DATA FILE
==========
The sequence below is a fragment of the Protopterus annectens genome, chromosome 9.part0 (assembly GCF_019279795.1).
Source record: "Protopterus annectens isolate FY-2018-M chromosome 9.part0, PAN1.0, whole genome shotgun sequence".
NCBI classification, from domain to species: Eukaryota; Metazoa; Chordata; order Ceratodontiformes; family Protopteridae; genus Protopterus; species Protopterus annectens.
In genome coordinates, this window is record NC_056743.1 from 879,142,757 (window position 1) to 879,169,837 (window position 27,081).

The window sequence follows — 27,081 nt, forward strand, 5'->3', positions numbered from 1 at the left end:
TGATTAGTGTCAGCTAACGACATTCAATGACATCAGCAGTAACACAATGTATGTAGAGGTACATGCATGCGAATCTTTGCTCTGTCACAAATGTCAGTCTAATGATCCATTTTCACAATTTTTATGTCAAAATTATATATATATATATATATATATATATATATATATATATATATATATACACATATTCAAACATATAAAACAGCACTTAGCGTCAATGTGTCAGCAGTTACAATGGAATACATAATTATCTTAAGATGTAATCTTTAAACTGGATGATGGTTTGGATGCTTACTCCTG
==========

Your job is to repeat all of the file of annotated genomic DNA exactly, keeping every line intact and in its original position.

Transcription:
The sequence below is a fragment of the Protopterus annectens genome, chromosome 9.part0 (assembly GCF_019279795.1).
Source record: "Protopterus annectens isolate FY-2018-M chromosome 9.part0, PAN1.0, whole genome shotgun sequence".
NCBI classification, from domain to species: Eukaryota; Metazoa; Chordata; order Ceratodontiformes; family Protopteridae; genus Protopterus; species Protopterus annectens.
In genome coordinates, this window is record NC_056743.1 from 879,142,757 (window position 1) to 879,169,837 (window position 27,081).

The window sequence follows — 27,081 nt, forward strand, 5'->3', positions numbered from 1 at the left end:
TGATTAGTGTCAGCTAACGACATTCAATGACATCAGCAGTAACACAATGTATGTAGAGGTACATGCATGCGAATCTTTGCTCTGTCACAAATGTCAGTCTAATGATCCATTTTCACAATTTTTATGTCAAAATTATATATATATATATATATATATATATATATATATATATATATATATACACATATTCAAACATATAAAACAGCACTTAGCGTCAATGTGTCAGCAGTTACAATGGAATACATAATTATCTTAAGATGTAATCTTTAAACTGGATGATGGTTTGGATGCTTACTCCTG